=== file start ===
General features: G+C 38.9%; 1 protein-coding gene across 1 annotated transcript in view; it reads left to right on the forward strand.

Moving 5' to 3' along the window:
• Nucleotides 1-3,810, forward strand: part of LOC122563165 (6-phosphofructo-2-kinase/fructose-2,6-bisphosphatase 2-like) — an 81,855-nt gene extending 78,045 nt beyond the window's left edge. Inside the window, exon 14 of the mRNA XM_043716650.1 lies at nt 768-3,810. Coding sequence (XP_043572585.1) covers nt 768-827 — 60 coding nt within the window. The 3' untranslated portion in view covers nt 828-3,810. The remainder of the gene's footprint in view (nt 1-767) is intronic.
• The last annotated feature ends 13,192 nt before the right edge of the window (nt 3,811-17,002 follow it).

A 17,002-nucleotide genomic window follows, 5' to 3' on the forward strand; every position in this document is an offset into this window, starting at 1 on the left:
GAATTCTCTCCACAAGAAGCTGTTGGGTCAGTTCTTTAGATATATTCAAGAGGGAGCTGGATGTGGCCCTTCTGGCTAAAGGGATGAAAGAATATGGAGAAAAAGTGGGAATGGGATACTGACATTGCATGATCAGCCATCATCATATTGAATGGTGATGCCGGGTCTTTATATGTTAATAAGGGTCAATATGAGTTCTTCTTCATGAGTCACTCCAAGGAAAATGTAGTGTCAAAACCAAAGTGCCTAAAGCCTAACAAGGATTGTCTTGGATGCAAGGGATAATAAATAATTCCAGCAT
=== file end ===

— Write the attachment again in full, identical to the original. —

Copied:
General features: G+C 38.9%; 1 protein-coding gene across 1 annotated transcript in view; it reads left to right on the forward strand.

Moving 5' to 3' along the window:
• Nucleotides 1-3,810, forward strand: part of LOC122563165 (6-phosphofructo-2-kinase/fructose-2,6-bisphosphatase 2-like) — an 81,855-nt gene extending 78,045 nt beyond the window's left edge. Inside the window, exon 14 of the mRNA XM_043716650.1 lies at nt 768-3,810. Coding sequence (XP_043572585.1) covers nt 768-827 — 60 coding nt within the window. The 3' untranslated portion in view covers nt 828-3,810. The remainder of the gene's footprint in view (nt 1-767) is intronic.
• The last annotated feature ends 13,192 nt before the right edge of the window (nt 3,811-17,002 follow it).

A 17,002-nucleotide genomic window follows, 5' to 3' on the forward strand; every position in this document is an offset into this window, starting at 1 on the left:
GAATTCTCTCCACAAGAAGCTGTTGGGTCAGTTCTTTAGATATATTCAAGAGGGAGCTGGATGTGGCCCTTCTGGCTAAAGGGATGAAAGAATATGGAGAAAAAGTGGGAATGGGATACTGACATTGCATGATCAGCCATCATCATATTGAATGGTGATGCCGGGTCTTTATATGTTAATAAGGGTCAATATGAGTTCTTCTTCATGAGTCACTCCAAGGAAAATGTAGTGTCAAAACCAAAGTGCCTAAAGCCTAACAAGGATTGTCTTGGATGCAAGGGATAATAAATAATTCCAGCAT